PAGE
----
Sister Carrie by Theodore Dreiser

First read: 7/2003
Reviewed on: 7/14/2003

Click here to buy it

I did not like it.
I liked it.
I thought it one of the Best Novels of All Time

This is a story you've probably experienced, from one perspective or the other. Two friends of mine in high school were best friends with each other. One was classically beautiful, and one was not. Let's call them Ceecee and Clara. Long story short, Ceecee, the "pretty one", got away with stuff that Clara couldn't hope to. A friend had some people over to teach everyone how to carve busts from ivory soap. (No, nobody in my high school had ivory soap carving parties - I cleverly am disguising the storyline to grant anonymity.) Ceecee and Clara were bored instantly, and threw soap arrowheads at people for most of the time. He got mad at Clara, and invited Ceecee back, because she clearly "had some interest."

When Ceecee found herself out of work, there were plenty of offers, from women and men, platonic or hopeful, to give her places to stay, dinners out, etc. She was (and presumably still is) a smart person, and she definitely tried to get jobs and things, but there was always that safety net. She always knew that if she didn't wind up succeeding at employment, there would always be people to take care of her.

"Isn't the same true for attractive men, DJ?" Umm... no, not really. Not to the same extent. Attractive men certainly have things easier than unattractive men. But except in rare cases, they pretty much know that they are going to have to work for a living, or inherit money. People aren't going to find it a privilege supporting them.

I don't resent pretty women for this - it's just the way it is. A stunningly beautiful student of mine and I were talking about driving on I-35, and what it's like to get pulled over. We both have been pulled over on that road, and she was surprised that I actually got tickets. "All you need to do is just keep the policeman conversing, and then he'll eventually let you off." I gave her the look I often give students when they are making a bit of a logical leap and she caught it. "Oh, I suppose the way I look has something to do with it" and she laughed.

Here's the story of Sister Carrie: You have three people. A poor, pretty young woman, an attractive young man, and an older man who doesn't have to be that attractive because he is rich. The older man loses his money. Then we see the attractive young man do fairly well for himself, even though he is a lazy selfish gadabout, the pretty woman become rich and famous, even though she is a lazy selfish gadabout, and the older man starve to death.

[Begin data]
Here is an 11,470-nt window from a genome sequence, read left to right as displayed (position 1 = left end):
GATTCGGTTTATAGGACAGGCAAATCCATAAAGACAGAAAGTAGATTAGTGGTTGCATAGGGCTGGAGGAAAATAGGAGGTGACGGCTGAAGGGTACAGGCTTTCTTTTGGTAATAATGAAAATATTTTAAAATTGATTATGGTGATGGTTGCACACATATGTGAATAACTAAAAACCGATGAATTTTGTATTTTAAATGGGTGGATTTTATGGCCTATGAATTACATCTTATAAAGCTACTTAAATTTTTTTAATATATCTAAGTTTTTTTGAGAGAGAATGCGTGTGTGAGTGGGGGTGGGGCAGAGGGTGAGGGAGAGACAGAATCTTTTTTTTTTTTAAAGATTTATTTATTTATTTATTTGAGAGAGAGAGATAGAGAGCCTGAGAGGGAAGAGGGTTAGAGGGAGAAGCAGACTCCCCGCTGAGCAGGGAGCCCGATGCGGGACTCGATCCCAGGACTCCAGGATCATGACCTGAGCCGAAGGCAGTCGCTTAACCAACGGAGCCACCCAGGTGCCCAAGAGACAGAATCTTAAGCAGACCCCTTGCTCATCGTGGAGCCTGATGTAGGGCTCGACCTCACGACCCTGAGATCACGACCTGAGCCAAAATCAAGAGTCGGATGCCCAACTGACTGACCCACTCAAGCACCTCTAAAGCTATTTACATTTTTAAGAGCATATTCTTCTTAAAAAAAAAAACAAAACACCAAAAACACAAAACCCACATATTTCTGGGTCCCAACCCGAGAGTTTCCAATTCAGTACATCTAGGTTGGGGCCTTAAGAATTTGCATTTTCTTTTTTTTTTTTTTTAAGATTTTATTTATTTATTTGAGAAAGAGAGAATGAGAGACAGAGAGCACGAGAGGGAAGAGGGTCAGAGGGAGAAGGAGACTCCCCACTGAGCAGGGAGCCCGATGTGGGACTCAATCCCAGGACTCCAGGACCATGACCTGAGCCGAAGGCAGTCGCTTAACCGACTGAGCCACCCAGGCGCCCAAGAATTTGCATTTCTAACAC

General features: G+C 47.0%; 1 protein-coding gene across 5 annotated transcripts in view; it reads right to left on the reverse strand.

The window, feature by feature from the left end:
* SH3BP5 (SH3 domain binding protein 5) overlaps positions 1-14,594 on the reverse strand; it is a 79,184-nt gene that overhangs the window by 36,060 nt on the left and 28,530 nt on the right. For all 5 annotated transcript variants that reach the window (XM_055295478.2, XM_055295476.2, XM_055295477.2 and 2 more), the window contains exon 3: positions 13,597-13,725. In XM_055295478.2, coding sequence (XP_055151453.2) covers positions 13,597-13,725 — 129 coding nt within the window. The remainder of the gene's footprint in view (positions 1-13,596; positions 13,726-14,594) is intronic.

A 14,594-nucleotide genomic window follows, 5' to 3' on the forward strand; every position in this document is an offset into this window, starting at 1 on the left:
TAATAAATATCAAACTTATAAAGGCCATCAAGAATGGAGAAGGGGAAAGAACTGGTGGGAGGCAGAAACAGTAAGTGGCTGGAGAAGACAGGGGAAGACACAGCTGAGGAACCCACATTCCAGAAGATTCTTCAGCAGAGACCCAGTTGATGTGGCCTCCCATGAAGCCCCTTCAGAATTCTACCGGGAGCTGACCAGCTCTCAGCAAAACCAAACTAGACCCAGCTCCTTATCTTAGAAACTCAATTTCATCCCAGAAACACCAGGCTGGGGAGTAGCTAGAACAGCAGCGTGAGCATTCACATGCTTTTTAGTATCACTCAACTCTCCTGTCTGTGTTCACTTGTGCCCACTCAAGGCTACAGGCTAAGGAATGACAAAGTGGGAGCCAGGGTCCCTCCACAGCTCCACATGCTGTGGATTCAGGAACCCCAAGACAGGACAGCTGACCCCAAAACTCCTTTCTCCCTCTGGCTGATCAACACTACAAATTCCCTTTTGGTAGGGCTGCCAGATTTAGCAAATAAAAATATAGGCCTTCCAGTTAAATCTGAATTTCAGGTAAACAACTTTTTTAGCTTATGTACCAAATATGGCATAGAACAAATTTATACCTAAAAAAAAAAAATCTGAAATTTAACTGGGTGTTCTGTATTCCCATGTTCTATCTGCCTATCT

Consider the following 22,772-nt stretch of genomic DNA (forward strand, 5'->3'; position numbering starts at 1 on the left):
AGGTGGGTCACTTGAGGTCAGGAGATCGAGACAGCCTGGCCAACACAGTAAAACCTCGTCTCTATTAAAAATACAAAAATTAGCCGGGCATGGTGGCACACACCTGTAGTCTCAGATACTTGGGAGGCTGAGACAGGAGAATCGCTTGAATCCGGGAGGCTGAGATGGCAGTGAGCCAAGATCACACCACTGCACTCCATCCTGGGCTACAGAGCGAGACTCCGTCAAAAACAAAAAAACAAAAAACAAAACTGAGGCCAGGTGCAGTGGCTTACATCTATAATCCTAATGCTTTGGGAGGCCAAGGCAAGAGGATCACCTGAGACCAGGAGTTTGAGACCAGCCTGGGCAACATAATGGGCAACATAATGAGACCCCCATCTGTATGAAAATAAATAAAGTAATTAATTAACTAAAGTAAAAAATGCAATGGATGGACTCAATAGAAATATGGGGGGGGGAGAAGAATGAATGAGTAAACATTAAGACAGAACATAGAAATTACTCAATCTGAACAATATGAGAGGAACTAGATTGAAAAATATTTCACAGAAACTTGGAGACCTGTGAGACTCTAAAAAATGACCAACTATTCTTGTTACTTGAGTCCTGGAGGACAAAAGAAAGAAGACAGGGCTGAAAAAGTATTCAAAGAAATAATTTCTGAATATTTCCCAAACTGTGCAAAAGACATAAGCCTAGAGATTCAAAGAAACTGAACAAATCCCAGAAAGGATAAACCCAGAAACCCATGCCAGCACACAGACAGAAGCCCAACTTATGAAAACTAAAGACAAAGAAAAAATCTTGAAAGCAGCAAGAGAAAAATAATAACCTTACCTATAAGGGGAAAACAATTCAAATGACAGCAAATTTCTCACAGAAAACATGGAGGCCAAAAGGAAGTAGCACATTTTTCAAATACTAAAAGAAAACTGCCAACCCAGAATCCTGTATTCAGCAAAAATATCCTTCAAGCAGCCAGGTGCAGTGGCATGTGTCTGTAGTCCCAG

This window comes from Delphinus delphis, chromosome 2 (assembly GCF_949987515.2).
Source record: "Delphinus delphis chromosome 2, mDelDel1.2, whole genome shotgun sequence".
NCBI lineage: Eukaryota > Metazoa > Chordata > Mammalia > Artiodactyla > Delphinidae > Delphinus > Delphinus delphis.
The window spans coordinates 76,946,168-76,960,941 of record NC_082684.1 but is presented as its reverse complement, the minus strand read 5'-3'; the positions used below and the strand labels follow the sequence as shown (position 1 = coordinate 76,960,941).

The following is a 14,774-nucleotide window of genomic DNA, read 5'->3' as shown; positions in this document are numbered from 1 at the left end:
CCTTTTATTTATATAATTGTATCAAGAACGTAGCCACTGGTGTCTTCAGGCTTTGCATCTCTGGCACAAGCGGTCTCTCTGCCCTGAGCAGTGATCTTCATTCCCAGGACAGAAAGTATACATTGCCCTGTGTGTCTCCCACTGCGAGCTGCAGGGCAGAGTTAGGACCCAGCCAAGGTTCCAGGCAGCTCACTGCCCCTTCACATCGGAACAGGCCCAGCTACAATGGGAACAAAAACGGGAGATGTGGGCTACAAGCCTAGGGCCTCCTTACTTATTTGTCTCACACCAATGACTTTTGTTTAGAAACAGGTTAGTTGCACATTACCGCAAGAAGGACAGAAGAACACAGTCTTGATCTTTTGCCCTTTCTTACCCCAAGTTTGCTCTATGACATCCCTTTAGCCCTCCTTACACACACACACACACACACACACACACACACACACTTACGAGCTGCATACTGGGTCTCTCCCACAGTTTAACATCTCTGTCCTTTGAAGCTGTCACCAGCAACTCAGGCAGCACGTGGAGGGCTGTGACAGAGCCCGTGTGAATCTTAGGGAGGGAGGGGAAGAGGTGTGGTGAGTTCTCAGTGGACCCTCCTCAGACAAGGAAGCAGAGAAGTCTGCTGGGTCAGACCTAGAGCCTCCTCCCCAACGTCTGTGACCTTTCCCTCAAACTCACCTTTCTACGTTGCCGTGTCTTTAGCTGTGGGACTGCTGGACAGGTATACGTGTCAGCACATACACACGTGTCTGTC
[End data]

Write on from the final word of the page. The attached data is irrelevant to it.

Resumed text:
I didn't mind this - it wasn't that unrealistic. What was weird was I didn't know whether I was supposed to like or care about these characters. I never liked Carrie. Not even a little bit. Was I supposed to? She was poor, stayed with her sister in Chicago, and couldn't find a good job. So she found a guy to take care of her, found a richer guy to take care of her better, left him when he couldn't take care of her anymore, and got really wealthy. She never sent her poor sister a dime. And the tragic ending was that she was thinking of becoming even richer, yet she still wasn't happy. My heart bleeds. It is like when you see some very wealthy rock star complaining about the price of incredible wealth, intense fame, and non-stop sex-on-demand. I think, "Stop complaining. Get out of the biz, if you want, and let one of the millions of people who would appreciate your life take your spot in the sun." I don't begrudge them their success, but I don't really have a lot of pity for how hard they have it. At one point, when Carrie was bemoaning her fate, she was sad she only had one servant. (This was before she got really rich). Alas, cruel fate. But one servant!

Another weird thing. When Carrie was being kept by Droulet, I assumed they weren't having sex, because he hadn't "yet" married her. And then when she was with Hurstwood I assumed the same thing. But then they were married and sex was not mentioned. And I realized, "Ah. This was written over 100 years ago. Got it. Ixnay on the exsay." But that was kind of a major point for me - when Carrie was being kept by Droulet, was he having sex with her or not. If she was, that would put certain of his actions in one light, and if she was not, it would put them in a different light.

My edition of the novel had an afterword, which explained why this was called the First Modern Novel and why it was so controversial upon its release. That was fun to read, because I had no clue what was so "revolutionary" about this book. According to the preface, before Sister Carrie people who sinned in books got punished for their sins. In this book, bad people don't get punished, and good people don't get - well there aren't really a lot of "good" people in this book.

One other interesting thing - I've noticed a kind of fun difference in books that were written a hundred years ago, and books written more recently that take place in that time period. It's hard to put a finger on - you can't just point to a paragraph and say, "HERE is what ol' Doug is talking about" - it is more of an overtone. Books written now have the attitude of, "Back then there were no phones or automobiles." Books written then? The author isn't even thinking of those concepts. So the older books are filled with people dropping by, leaving notes for people, making arraignments through intermediaries, etc. The newer ones sometimes have that sort of thing, but it is more - forced? emphasized? Something just isn't as true. Many of the aspects of 19th century life that are the most interesting to me are handled so casually in the century-old books.

Maybe that's the one-sentence synopsis: In books written 100 years ago, the things that are the most interesting to me are often completely uninteresting to the author.

Back to The whole list
Back to Main


hits since July, 2003